Sailor moves onward after vigorous cancer battle

Lt(N) Stephen Tomlinson with his wife Stephanie, daughter Sophia, and son Seth during a family outing in Victoria.

Lt(N) Stephen Tomlinson with his wife Stephanie, daughter Sophia, and son Seth during a family outing in Victoria. Photo credit: Tiffany Champagne

Peter Mallett, Staff Writer ~

A training officer at Naval Fleet School (Pacific) who defied the odds and beat cancer is sharing his inspirational story with a new self-published book.

Onward is Lieutenant (Navy) Stephen Tomlinson’s blow-by-blow account of his full-scale, life-or-death war against cancer, now available through online publisher

Lt(N) Tomlinson traces his “agonizing” battle against testicular cancer, recalling how the disease aggressively spread throughout his body to his lymph nodes, lungs and brain after his initial diagnosis in July 2017. His fight included 350 hours of chemotherapy, 11 radiation treatments, a seizure, and five surgeries that produced multiple low points where he says he almost gave up all hope of survival.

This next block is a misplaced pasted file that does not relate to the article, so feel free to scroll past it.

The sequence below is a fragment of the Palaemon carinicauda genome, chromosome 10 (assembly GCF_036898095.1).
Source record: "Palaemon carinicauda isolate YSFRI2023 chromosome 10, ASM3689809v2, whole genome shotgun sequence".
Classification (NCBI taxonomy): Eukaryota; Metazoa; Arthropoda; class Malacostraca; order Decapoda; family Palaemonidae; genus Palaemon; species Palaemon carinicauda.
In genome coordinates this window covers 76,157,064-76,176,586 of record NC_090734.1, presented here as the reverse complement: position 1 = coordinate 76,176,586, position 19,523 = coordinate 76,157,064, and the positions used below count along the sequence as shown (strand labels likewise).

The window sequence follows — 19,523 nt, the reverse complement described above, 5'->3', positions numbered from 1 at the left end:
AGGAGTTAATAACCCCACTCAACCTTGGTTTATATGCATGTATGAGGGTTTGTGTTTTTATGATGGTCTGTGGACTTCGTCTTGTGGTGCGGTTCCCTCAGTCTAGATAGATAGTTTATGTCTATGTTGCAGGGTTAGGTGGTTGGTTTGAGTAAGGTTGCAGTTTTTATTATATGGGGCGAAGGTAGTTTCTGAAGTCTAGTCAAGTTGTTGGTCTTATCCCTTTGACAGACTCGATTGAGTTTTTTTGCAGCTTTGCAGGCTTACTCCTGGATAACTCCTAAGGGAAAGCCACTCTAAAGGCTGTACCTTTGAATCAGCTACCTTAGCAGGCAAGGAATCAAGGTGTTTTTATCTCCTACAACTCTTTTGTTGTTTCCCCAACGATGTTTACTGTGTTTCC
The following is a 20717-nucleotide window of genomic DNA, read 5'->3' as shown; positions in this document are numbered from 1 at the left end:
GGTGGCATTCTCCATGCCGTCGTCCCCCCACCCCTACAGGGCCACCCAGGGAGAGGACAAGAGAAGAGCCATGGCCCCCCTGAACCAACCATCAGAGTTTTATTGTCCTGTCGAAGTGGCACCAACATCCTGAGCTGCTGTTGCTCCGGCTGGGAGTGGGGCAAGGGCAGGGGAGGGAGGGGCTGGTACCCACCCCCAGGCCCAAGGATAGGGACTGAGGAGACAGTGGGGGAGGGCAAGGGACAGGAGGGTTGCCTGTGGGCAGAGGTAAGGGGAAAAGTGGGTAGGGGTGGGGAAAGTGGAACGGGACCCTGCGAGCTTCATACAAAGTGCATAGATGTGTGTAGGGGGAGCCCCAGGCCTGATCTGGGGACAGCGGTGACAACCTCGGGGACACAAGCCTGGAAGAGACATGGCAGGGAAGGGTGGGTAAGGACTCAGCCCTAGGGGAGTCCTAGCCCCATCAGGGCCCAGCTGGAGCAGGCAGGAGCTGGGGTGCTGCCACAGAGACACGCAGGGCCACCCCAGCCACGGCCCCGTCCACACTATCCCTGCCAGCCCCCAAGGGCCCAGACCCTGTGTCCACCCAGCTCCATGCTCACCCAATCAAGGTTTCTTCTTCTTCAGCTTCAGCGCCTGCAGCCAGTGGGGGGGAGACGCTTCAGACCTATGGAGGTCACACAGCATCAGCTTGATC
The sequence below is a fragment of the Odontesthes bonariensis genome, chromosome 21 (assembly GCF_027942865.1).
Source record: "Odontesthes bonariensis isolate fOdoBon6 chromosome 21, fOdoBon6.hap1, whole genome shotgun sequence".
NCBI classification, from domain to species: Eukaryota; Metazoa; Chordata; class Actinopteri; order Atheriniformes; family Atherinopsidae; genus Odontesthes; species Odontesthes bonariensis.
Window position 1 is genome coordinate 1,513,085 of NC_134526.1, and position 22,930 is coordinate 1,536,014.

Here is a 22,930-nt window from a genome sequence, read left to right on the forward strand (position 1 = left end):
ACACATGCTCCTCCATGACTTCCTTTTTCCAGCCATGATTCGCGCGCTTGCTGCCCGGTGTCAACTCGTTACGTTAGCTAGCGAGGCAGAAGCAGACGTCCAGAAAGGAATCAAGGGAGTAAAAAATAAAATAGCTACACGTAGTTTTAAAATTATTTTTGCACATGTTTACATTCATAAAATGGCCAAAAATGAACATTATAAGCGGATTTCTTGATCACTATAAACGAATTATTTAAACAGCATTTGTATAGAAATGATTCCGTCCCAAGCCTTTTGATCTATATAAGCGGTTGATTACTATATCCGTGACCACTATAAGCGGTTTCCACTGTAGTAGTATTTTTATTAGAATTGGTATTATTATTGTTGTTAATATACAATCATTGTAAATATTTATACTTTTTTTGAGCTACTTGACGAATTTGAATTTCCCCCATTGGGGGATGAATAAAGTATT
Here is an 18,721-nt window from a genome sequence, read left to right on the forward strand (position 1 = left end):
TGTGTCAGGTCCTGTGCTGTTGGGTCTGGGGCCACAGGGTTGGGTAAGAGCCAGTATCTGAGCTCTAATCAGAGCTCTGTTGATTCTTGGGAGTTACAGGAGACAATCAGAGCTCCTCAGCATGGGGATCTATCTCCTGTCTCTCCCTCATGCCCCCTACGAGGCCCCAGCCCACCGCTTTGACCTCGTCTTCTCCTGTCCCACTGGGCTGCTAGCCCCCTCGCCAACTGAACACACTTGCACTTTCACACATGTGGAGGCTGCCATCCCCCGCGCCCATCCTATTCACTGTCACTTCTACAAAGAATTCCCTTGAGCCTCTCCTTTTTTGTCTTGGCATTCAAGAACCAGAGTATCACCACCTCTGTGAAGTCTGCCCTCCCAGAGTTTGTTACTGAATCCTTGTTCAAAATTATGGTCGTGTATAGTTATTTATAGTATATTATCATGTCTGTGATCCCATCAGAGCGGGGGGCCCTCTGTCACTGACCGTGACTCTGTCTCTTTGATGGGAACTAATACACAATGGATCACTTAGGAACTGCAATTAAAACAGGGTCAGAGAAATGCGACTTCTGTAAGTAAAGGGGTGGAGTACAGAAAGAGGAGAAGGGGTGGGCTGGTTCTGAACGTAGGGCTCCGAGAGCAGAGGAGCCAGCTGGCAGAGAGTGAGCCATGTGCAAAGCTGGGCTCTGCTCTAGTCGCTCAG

The Naval Warfare Officer sailed aboard HMCS Protecteur and HMCS Calgary before his cancer diagnosis and faced multiple battles with the disease. Just prior to his final and ultimately successful surgery in November 2018 to remove a plum-sized tumour from his brain, an exhausted and withered Lt(N) Tomlinson admits he was a shadow of his former self. His physician had given him low odds of survival and suggested he start making funeral arrangements with his wife. 

“I had almost come to the point of accepting that life was going south on me and I was given a one-in-ten shot by my doctor that I would live to Christmas,” says Tomlinson. “I did the final surgery and as soon as they pulled that tumour out of my brain it was like I became a new person.”

Fast-forward to July 8, 2019, two years after his initial cancer diagnosis, and his saga would reach a joyous conclusion. That’s when he returned to work after his doctor called him into her office and told him he was 100 per cent cancer free.